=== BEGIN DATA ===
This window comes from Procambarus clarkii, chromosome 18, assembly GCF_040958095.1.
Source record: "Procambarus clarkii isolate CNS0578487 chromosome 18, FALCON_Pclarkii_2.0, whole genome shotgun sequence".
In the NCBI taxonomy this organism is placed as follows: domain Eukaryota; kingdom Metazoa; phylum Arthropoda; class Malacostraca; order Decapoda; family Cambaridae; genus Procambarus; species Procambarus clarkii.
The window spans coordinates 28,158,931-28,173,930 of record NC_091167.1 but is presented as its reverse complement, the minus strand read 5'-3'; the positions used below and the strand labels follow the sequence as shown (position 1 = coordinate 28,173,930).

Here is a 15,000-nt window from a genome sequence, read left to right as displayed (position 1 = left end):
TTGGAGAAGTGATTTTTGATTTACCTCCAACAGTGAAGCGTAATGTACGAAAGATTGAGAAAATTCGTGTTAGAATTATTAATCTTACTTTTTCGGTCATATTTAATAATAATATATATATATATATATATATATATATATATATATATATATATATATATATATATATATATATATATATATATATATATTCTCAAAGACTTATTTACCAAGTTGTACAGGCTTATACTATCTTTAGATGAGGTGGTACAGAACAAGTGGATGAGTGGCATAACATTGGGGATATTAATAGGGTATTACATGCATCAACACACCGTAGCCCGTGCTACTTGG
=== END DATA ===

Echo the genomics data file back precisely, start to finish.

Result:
This window comes from Procambarus clarkii, chromosome 18, assembly GCF_040958095.1.
Source record: "Procambarus clarkii isolate CNS0578487 chromosome 18, FALCON_Pclarkii_2.0, whole genome shotgun sequence".
In the NCBI taxonomy this organism is placed as follows: domain Eukaryota; kingdom Metazoa; phylum Arthropoda; class Malacostraca; order Decapoda; family Cambaridae; genus Procambarus; species Procambarus clarkii.
The window spans coordinates 28,158,931-28,173,930 of record NC_091167.1 but is presented as its reverse complement, the minus strand read 5'-3'; the positions used below and the strand labels follow the sequence as shown (position 1 = coordinate 28,173,930).

Here is a 15,000-nt window from a genome sequence, read left to right as displayed (position 1 = left end):
TTGGAGAAGTGATTTTTGATTTACCTCCAACAGTGAAGCGTAATGTACGAAAGATTGAGAAAATTCGTGTTAGAATTATTAATCTTACTTTTTCGGTCATATTTAATAATAATATATATATATATATATATATATATATATATATATATATATATATATATATATATATATATATATATATATATATATATTCTCAAAGACTTATTTACCAAGTTGTACAGGCTTATACTATCTTTAGATGAGGTGGTACAGAACAAGTGGATGAGTGGCATAACATTGGGGATATTAATAGGGTATTACATGCATCAACACACCGTAGCCCGTGCTACTTGG